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CSU giving flu shots ahead of flu season

Photo by Jeylin White: Clorice Walker, certified medical assistant at Clayton State University Health Services (right), laughs it up with Jennifer Cooper, a senior at the university, before giving her the flu shot vaccination.

Photo by Jeylin White: Clorice Walker, certified medical assistant at Clayton State University Health Services (right), laughs it up with Jennifer Cooper, a senior at the university, before giving her the flu shot vaccination.

“It’s never too early to get a flu shot,” said Julia Spinolo, director of Health Services at Clayton State University.

Spinolo –– following the recommendations of the U.S. Centers for Disease Control and Prevention (CDC) –– said, although it’s not quite flu season, health services has already begun to administer flu shots.

“We always go by what the CDC recommends,” she said. “The [CDC] said, once we get the vaccine, we should go ahead and start giving them out.”

The vaccinations started Wednesday morning at Clayton State University Health Services, located in the Student Services building, on campus.

Flu vaccinations are being offered to Clayton State students, faculty members and their families, and to the community at-large.

No appointment is necessary, and shots will be administered to persons 3 years of age, and older, said Spinolo.

She added that the cost for the vaccinations will be as follows: For CSU students, faculty and staff –– $15. Family members of the Clayton State community will also get the discounted price of $15. For the general public, the shots are $20.

In figuring the prices for flu shots, Spinolo said she took into account that many people may have some financial challenges in this difficult economy, so the price was kept as reasonable as possible, which should help the community as a whole.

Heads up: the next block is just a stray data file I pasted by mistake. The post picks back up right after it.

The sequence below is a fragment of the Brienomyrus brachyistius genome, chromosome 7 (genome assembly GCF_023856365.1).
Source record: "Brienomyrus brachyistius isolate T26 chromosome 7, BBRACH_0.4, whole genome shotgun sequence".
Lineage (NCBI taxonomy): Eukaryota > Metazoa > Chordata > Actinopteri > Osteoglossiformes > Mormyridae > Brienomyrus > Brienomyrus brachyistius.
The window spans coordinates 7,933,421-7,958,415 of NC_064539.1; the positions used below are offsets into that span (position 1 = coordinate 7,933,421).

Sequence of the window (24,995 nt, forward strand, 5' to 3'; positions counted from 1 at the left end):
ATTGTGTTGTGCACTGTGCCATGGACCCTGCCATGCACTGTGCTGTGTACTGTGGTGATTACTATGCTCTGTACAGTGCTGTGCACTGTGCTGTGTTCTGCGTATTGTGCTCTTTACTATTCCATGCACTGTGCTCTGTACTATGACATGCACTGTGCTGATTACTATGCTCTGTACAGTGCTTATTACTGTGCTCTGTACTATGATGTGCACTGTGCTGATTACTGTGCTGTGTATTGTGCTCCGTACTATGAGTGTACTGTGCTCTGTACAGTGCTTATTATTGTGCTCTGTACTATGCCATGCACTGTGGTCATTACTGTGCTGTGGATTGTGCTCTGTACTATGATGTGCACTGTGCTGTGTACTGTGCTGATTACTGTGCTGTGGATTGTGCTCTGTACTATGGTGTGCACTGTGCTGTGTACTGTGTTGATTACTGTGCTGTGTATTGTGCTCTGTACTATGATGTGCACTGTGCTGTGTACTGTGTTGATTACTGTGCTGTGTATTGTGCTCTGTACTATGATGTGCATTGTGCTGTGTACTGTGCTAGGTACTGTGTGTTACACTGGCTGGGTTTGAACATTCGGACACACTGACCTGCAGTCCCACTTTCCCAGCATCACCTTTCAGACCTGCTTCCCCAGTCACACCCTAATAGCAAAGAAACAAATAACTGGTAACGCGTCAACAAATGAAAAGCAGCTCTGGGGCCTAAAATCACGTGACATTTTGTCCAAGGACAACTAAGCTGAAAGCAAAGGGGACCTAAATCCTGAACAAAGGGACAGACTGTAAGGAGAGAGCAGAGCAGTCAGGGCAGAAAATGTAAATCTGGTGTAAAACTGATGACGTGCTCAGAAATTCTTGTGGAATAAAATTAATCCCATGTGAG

“We try to keep it at cost,” said Spinolo. “We still have to have a little bit of money to buy supplies, such as gloves and needles.”

Jennifer Cooper, a senior at CSU, was not shy about getting her arm pricked by a needle on Wednesday. In fact, she noted that she will be going into the health profession, once she graduates this year. “I’m used to being around needles,” she said. “I’m not scared of getting a shot.”

Clorice Walker, a certified medical assistant for the university’s Health Services, who was on hand to deliver the vaccinations, said only a handful of students and community members came into the office, Wednesday, to get an early start on protecting themselves for the flu season.

Spinolo added that the reason for the low turn out was that many people, on campus or in the community, haven’t gotten word yet that Health Services is offering flu shots early this year.

But, because it’s still early, she said, people will have plenty of time to come in for the shot. “We will be giving the [flu] shots all the way though the month of March,” she said.

For those who are determined to try to steer clear of the flu this fall and winter, and avoid its misery-causing symptoms and pain, Spinolo said there are other precautions people can take along with getting a flu shot.

They are really simple, common-sense measures: Stay away from sick people; wash your hands frequently; avoid touching your face after handling public door knobs; and cover your coughs and sneezes with your arm, or a piece of tissue, rather than your hand.

Hours of operation for Clayton State University Health Services are as follows: 7 a.m., to 7 p.m., Monday through Thursday; 7 a.m., to 4 p.m., Friday; and 10 a.m., to 2 p.m., Saturday.

Spinolo said the health service will take the last client for a flu shot each day, 45 minutes before closing. For more information about the flu shot, and other health services through the university, visit: www.nursing.clayton.edu.uhs.